Permaculture ground cover centex

Asked September 10, 2013, 4:26 PM EDT

I am committed to establishing a food forrest eco system in my yard. I already have a lot of trees in, with quite a few nitro fixers like black locust, mesquite, palo verde, catspaw, goldenball lead tree, desert willow, and kidney wood; however, I neglected to establish a ground cover. I have a bunch of cardboard for sheet mulch, and I plan on getting a huge load of compost or soil mix to be a bed for the cover crop seeds that I plan on choosing for ground cover. I want to know some good varieties of perennial cover crop mix that are drought resistant, fast growing, and will survive in clay soil. Though I have not had a soil test, the soil in pretty black (its clay though) and drains well enough for my trees to be doing quite well. Also, I am trying to do a sort of meadow look in the front yard and I was wondering about a good variety of low growing clover and grass mix that I can grow from seed. I am a licensed irrigator and I have all the components for a drip irrigation system that I am adding to the back. I should have started off with designing and digging earth works like swales to assist with irrigation and erosion prevention, but I didn't. In the pictures the cardboard is kind of all over the place, I plan on getting it nicely situated and covered with organic matter and drip irrigation.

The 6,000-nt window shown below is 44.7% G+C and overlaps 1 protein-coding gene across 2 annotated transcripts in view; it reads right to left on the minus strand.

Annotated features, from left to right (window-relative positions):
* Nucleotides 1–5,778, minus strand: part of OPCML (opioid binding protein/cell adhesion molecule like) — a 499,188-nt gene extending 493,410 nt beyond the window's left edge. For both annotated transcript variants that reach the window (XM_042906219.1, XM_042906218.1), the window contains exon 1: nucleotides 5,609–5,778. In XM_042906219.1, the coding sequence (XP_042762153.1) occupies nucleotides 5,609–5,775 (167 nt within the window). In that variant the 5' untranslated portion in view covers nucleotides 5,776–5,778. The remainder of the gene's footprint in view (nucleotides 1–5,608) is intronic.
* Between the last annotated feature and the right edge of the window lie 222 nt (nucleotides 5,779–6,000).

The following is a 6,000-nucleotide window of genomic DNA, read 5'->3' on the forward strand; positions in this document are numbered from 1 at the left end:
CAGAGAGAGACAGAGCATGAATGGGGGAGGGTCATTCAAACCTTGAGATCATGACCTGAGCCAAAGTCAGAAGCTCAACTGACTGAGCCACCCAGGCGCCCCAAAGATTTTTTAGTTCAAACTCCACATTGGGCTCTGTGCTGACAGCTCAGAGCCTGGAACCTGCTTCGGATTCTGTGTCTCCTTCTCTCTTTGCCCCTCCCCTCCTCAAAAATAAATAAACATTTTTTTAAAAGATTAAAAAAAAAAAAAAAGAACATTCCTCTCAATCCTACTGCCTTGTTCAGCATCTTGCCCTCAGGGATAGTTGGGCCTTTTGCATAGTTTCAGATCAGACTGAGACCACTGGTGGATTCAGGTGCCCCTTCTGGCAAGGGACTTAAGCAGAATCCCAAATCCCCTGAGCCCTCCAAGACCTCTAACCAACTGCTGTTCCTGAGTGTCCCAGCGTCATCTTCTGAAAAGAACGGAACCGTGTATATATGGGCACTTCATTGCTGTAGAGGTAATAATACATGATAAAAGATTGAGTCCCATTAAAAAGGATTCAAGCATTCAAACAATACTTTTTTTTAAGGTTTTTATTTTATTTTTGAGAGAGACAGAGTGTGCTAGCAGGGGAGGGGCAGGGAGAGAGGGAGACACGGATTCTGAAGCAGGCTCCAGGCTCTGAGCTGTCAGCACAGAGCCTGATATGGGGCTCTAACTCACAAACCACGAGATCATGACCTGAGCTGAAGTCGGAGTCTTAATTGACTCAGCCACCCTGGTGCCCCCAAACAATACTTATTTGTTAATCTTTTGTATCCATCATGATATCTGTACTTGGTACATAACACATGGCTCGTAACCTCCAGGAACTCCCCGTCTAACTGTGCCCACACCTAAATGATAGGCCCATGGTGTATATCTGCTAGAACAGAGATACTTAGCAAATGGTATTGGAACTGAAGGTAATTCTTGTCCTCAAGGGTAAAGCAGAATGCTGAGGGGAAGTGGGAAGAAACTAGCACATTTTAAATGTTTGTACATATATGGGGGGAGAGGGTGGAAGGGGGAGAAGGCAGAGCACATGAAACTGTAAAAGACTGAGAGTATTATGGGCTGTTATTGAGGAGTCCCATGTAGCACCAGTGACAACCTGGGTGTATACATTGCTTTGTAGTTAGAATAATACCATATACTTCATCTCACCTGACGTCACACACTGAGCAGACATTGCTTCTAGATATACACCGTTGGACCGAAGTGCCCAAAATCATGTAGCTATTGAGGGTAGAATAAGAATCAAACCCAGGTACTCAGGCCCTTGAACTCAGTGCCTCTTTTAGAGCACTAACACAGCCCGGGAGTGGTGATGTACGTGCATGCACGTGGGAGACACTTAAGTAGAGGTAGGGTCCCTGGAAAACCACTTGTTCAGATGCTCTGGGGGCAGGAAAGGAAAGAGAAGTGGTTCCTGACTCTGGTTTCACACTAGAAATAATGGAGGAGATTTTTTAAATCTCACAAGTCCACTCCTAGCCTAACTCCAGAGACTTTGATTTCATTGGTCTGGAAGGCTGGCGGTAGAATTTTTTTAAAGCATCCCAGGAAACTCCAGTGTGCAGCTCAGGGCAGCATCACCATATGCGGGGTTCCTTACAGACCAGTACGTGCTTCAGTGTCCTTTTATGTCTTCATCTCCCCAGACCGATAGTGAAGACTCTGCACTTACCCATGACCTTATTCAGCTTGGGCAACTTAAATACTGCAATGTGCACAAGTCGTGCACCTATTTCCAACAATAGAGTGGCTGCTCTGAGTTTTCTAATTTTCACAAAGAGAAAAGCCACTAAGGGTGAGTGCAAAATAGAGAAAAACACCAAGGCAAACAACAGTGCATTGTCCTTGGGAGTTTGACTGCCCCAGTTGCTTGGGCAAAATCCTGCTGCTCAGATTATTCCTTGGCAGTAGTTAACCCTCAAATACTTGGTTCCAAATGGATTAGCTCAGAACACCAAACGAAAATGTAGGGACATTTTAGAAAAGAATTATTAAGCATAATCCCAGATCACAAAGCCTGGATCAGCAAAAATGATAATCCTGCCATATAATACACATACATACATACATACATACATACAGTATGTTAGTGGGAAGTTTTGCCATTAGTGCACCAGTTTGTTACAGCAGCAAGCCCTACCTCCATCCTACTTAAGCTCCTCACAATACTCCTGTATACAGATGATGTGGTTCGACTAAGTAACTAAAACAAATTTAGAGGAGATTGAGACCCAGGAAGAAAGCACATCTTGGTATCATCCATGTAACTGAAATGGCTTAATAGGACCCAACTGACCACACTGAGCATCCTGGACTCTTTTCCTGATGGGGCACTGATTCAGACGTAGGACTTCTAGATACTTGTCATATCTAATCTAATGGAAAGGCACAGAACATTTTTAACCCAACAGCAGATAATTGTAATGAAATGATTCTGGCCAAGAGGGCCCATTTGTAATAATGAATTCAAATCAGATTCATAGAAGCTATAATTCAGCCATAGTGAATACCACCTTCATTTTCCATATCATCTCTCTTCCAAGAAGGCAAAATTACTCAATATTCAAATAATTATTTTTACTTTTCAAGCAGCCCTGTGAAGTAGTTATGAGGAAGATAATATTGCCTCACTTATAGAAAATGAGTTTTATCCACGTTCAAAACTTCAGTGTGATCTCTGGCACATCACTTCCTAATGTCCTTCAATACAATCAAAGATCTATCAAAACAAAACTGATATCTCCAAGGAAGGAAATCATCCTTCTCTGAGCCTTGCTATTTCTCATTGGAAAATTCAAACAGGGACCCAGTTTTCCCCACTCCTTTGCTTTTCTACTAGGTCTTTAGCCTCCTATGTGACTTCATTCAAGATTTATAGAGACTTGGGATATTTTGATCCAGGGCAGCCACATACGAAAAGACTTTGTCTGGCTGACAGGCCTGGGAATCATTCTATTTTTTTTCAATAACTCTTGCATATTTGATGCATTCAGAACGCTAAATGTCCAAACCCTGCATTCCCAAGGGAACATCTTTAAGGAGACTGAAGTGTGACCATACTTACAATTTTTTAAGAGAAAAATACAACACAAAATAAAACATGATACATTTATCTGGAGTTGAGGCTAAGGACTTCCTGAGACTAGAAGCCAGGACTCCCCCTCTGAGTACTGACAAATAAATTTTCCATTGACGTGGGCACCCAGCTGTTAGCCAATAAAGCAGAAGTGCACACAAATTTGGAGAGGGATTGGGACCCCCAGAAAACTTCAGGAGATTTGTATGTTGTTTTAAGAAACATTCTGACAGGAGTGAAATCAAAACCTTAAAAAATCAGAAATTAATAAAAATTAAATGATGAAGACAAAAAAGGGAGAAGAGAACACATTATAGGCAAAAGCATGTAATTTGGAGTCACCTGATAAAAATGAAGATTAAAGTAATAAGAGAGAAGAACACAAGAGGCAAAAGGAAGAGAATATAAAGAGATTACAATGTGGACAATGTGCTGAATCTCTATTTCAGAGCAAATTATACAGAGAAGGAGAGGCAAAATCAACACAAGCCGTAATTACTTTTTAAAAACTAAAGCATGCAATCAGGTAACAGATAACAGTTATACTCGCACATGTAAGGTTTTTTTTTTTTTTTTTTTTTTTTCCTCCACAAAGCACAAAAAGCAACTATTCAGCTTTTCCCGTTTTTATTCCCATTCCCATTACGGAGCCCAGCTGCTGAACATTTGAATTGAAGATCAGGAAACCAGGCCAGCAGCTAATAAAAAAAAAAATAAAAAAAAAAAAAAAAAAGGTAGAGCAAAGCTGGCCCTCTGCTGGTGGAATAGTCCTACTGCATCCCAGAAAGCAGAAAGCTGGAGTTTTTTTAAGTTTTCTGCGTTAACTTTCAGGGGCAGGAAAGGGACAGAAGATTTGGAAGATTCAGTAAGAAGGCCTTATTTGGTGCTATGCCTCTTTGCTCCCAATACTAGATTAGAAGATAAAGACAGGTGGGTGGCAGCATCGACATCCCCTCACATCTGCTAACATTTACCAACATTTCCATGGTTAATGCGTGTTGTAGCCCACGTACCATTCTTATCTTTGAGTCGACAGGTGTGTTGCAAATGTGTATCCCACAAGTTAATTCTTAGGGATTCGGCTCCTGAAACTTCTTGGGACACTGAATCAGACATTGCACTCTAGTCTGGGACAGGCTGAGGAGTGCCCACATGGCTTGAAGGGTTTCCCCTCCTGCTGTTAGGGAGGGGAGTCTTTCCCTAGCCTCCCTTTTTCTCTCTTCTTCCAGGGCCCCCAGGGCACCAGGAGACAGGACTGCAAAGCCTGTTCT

Bell County Texas sustainable gardening and landscaping landscape design permaculture horticulture

1 Response

What a great project.
Good sources for wildflower and prairie plant seeds locally are garden center and Feed and Seed stores. Call around. Good web sources are: Wildflower Seed Farms in Fredericksburg http://www.wildseedfarms.com/ 800-848-0078 and Native American Seeds in Junction http://www.seedsource.com/ 800-728-4043 Both these companies have great seed mixes or you can purchase individual packets. The companies supply great instructions. Plant a mixture of native grasses and wildflowers. I will tell you that it will take at least 3 years for the prairie to look real good. So be patience. Remove all weeds like Bermuda grass, Johnson grass, thistles, sow thistles, henbit and dandelions. Late March/early April is the best time to visit the wildflower seed farms because so many wildflowers are blooming. Aggie Horticulture has started a new sustainable landscape program called Earth-Kind. The Earth-Kind site has information about landscape design and plant select and maintenance for water conserving landscapes. To find a list and pictures of groundcover to to Earth-Kind plant selector http://aggie-horticulture.tamu.edu/earthkind/plant-selector/